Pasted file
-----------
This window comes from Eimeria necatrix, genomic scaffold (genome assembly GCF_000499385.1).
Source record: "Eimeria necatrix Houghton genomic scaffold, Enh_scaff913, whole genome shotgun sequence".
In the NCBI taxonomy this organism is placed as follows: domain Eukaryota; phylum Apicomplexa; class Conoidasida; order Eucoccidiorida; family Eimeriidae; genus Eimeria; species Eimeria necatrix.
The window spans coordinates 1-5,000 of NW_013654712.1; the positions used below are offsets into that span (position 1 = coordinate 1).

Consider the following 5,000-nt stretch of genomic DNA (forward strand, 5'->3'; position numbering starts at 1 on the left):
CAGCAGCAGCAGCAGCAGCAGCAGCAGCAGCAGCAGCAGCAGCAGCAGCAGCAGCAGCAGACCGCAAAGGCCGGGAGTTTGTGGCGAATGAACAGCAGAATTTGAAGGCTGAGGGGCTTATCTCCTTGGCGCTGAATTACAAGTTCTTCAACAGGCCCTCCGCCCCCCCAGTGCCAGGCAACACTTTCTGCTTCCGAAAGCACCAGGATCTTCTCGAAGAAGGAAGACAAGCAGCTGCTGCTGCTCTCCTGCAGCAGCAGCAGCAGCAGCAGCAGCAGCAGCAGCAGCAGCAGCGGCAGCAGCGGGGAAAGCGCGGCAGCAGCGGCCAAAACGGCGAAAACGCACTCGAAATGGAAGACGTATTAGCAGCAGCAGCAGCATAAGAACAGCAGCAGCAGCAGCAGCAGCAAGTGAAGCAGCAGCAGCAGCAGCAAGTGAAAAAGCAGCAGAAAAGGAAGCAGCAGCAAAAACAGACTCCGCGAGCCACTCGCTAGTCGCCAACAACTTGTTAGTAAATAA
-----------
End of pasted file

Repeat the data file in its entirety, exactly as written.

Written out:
This window comes from Eimeria necatrix, genomic scaffold (genome assembly GCF_000499385.1).
Source record: "Eimeria necatrix Houghton genomic scaffold, Enh_scaff913, whole genome shotgun sequence".
In the NCBI taxonomy this organism is placed as follows: domain Eukaryota; phylum Apicomplexa; class Conoidasida; order Eucoccidiorida; family Eimeriidae; genus Eimeria; species Eimeria necatrix.
The window spans coordinates 1-5,000 of NW_013654712.1; the positions used below are offsets into that span (position 1 = coordinate 1).

Consider the following 5,000-nt stretch of genomic DNA (forward strand, 5'->3'; position numbering starts at 1 on the left):
CAGCAGCAGCAGCAGCAGCAGCAGCAGCAGCAGCAGCAGCAGCAGCAGCAGCAGCAGCAGACCGCAAAGGCCGGGAGTTTGTGGCGAATGAACAGCAGAATTTGAAGGCTGAGGGGCTTATCTCCTTGGCGCTGAATTACAAGTTCTTCAACAGGCCCTCCGCCCCCCCAGTGCCAGGCAACACTTTCTGCTTCCGAAAGCACCAGGATCTTCTCGAAGAAGGAAGACAAGCAGCTGCTGCTGCTCTCCTGCAGCAGCAGCAGCAGCAGCAGCAGCAGCAGCAGCAGCAGCAGCGGCAGCAGCGGGGAAAGCGCGGCAGCAGCGGCCAAAACGGCGAAAACGCACTCGAAATGGAAGACGTATTAGCAGCAGCAGCAGCATAAGAACAGCAGCAGCAGCAGCAGCAGCAAGTGAAGCAGCAGCAGCAGCAGCAAGTGAAAAAGCAGCAGAAAAGGAAGCAGCAGCAAAAACAGACTCCGCGAGCCACTCGCTAGTCGCCAACAACTTGTTAGTAAATAA